Journal Article

A Trial of Baby Check Scoring System to Identify High-risk Infants in a Polyclinic in Oman

Suresh Chandran, K. Sunita, Arun Kumar Nair and Musallam Seif Elbualy

in Journal of Tropical Pediatrics

Volume 44, issue 4, pages 218-221
Published in print August 1998 | ISSN: 0142-6338
Published online August 1998 | e-ISSN: 1465-3664 | DOI: http://dx.doi.org/10.1093/tropej/44.4.218
A Trial of Baby Check Scoring System to Identify High-risk Infants in a Polyclinic in Oman

More Like This

Show all results sharing these subjects:

  • Paediatrics
  • Antitrust Issues and Policies

GO

Show Summary Details

Preview

The baby check score card was used in a busy polyclinic to identify babies with different grades of illness attending as out-patients. A total of 90 paediatric patients in the age group 1 to 6 months were screened during February to June 1995. These patients were seen by the junior physicians. They filled in the score card and graded the illness, as they perceived, into well or mild, moderate, and severe. The scores, as described by the original authors, were then assigned to the various signs and symptoms recorded in the score card, by the investigators. The total scores obtained were correlated with the grades of illness (grade 1 – well or mild, grade 2 – moderate, and grade 3 – severe). The scores ranged from 0 to 41. Forty-three cases were well or mildly ill; 41 moderately ill; and six seriously ill. The scores generally correlated with the grades of illness. Those with lower scores had milder illness and were sent home with reassurance. Six cases who were seriously ill all scored over 20 and were referred for tertiary care. The scoring system appeared to be fairly accurate in identifying high-risk infants. It could be used as a valuable tool for screening infants for severity of illness with reasonable accuracy in our set-up.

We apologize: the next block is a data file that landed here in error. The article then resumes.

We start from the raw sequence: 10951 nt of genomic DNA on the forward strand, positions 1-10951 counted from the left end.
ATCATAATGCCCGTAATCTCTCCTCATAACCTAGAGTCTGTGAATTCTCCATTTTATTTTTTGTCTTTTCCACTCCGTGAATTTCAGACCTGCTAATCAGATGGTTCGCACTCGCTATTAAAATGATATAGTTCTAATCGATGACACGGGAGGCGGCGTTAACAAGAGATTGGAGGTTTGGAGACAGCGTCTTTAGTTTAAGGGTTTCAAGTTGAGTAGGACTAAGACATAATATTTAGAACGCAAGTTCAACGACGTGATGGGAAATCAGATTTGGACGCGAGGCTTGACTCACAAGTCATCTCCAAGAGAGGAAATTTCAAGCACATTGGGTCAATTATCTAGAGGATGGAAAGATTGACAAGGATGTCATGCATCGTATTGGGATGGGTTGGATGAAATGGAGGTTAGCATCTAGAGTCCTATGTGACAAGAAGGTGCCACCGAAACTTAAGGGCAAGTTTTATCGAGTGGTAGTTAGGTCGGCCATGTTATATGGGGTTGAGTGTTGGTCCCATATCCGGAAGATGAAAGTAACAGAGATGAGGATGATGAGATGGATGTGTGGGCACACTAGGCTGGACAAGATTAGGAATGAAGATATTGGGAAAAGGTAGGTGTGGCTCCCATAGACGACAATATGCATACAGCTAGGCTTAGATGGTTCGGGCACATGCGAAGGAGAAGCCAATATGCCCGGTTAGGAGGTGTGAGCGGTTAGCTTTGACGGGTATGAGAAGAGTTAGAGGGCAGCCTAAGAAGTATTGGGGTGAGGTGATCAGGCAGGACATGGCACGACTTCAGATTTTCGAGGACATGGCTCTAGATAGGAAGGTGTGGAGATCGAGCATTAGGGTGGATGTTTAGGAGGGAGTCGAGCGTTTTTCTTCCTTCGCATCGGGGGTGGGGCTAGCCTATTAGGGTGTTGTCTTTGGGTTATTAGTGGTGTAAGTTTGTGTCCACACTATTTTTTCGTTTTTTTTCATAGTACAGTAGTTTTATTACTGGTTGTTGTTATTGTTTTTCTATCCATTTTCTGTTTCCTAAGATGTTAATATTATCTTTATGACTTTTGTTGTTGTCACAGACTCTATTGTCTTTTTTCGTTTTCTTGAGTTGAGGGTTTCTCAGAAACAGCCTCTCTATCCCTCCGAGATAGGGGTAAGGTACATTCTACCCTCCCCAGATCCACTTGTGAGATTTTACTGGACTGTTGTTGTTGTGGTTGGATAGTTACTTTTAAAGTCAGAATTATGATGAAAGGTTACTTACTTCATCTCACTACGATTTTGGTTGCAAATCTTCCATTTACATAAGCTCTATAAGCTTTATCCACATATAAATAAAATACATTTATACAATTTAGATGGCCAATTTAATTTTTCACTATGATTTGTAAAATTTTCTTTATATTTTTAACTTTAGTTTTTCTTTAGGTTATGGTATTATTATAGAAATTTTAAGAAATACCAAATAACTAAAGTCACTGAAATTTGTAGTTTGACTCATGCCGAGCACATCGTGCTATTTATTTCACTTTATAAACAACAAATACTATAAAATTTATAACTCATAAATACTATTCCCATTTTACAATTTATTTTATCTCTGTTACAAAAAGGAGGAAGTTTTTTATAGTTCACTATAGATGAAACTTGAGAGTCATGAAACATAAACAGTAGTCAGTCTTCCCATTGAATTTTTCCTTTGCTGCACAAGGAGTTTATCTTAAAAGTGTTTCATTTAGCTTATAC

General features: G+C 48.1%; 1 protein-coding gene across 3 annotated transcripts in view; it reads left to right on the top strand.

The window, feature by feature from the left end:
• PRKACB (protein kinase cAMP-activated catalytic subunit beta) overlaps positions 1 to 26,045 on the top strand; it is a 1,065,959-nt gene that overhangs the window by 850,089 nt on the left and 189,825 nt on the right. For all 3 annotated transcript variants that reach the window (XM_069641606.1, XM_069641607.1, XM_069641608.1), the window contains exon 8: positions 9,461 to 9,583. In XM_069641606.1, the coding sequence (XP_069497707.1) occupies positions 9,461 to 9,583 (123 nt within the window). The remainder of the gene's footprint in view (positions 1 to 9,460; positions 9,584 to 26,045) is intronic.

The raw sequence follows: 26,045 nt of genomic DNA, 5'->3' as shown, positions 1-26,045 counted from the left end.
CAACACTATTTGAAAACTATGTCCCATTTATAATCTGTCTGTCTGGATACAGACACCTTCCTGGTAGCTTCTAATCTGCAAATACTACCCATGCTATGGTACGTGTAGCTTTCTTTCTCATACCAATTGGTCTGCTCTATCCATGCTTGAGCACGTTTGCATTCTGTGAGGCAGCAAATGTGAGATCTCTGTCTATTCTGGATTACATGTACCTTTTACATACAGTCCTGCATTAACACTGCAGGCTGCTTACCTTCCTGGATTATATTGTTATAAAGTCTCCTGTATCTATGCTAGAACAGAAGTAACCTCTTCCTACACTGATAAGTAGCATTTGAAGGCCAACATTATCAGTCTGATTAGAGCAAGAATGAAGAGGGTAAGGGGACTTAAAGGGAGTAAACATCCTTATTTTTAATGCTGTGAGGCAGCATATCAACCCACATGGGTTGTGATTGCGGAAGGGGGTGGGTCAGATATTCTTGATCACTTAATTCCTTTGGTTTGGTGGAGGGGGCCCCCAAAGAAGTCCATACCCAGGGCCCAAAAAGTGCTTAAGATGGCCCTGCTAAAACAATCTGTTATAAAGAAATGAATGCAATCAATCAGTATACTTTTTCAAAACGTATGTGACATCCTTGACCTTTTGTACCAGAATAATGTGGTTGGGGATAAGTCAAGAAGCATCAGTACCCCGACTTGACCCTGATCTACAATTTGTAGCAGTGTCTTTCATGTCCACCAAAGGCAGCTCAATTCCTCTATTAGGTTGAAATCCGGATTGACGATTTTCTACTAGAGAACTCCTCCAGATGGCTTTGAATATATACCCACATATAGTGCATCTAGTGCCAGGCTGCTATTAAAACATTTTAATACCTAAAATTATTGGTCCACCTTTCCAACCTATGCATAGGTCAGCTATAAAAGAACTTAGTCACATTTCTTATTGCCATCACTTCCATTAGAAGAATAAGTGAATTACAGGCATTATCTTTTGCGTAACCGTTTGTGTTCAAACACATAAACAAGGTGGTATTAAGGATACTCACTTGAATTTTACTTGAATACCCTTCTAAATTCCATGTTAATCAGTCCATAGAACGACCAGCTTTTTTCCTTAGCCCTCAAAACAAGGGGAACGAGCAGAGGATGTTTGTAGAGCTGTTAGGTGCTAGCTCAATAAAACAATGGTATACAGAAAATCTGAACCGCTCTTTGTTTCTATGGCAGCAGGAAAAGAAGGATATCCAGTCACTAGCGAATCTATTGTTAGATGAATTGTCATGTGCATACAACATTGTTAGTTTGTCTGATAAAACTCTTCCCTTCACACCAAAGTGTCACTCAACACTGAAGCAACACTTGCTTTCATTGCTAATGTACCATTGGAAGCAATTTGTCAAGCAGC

Journal Article.  0 words. 

Subjects: Paediatrics ; Antitrust Issues and Policies

Full text: subscription required

How to subscribe Recommend to my Librarian

Users without a subscription are not able to see the full content. Please, subscribe or login to access all content.